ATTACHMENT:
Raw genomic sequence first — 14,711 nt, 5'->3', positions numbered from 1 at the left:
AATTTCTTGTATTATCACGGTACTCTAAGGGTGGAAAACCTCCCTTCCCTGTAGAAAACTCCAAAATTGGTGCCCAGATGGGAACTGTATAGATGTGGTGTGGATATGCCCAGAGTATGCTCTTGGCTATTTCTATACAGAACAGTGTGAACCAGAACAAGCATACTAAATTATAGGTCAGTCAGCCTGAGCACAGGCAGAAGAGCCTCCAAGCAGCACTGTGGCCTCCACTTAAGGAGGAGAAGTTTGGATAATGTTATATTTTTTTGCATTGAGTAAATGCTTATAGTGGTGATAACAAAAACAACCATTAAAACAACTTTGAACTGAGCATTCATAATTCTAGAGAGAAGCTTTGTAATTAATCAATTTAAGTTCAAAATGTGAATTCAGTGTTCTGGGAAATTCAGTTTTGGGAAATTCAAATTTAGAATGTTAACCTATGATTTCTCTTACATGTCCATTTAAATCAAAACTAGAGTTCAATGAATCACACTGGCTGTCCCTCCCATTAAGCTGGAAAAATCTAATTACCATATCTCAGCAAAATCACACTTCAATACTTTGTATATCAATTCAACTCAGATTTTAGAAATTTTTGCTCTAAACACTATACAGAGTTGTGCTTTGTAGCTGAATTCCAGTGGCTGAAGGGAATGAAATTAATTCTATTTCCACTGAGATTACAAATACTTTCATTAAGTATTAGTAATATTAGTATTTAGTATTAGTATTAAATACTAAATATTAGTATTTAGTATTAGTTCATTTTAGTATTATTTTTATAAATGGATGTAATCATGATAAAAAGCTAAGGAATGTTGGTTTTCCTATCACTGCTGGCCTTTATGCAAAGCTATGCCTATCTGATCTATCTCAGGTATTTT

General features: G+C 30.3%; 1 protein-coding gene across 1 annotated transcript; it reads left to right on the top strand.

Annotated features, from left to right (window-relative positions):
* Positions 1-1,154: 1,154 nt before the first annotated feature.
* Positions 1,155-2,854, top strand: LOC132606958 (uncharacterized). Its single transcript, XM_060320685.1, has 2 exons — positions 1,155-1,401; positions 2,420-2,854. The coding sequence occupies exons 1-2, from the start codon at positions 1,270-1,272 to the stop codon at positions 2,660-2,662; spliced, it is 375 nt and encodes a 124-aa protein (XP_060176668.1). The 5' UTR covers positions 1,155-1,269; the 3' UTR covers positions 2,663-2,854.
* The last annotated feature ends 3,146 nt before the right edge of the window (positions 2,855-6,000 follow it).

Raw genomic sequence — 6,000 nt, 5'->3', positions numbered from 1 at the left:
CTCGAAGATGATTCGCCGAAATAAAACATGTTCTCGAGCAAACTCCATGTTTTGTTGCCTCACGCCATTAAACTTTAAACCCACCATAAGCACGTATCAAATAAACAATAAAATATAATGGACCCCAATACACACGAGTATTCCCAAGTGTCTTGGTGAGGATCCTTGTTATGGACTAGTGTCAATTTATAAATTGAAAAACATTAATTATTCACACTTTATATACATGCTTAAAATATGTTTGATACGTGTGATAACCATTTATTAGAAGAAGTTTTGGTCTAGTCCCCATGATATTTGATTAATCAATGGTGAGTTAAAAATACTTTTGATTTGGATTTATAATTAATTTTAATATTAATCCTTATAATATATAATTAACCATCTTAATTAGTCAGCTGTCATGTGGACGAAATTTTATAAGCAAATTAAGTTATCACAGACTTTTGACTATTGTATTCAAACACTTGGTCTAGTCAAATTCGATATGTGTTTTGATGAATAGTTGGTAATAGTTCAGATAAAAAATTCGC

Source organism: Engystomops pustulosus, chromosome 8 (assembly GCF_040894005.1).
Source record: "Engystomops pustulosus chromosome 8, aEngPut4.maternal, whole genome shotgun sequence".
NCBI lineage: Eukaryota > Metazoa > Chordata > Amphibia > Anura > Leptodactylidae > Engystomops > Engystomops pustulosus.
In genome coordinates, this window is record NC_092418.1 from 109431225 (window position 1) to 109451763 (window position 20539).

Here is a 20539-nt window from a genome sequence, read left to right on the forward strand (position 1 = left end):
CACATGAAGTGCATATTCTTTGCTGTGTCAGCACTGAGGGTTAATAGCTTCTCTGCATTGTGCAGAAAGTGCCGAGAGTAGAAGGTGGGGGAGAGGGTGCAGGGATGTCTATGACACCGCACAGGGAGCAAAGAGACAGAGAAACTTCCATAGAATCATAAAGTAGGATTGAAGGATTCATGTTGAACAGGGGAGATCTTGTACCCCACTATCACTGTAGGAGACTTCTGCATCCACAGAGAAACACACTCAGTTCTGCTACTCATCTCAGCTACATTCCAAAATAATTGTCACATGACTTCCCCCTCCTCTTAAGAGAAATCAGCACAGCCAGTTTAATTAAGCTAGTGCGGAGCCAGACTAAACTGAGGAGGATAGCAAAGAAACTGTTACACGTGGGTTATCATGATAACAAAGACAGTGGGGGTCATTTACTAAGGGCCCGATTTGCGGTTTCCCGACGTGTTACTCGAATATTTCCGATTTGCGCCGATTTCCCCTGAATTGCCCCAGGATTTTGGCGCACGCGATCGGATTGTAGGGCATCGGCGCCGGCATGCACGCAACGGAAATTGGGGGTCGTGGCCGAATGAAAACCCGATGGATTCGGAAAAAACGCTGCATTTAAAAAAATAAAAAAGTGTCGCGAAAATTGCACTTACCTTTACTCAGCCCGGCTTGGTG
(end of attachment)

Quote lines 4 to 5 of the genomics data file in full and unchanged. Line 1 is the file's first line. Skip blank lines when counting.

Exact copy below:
Annotated features, from left to right (window-relative positions):
* Positions 1-1,154: 1,154 nt before the first annotated feature.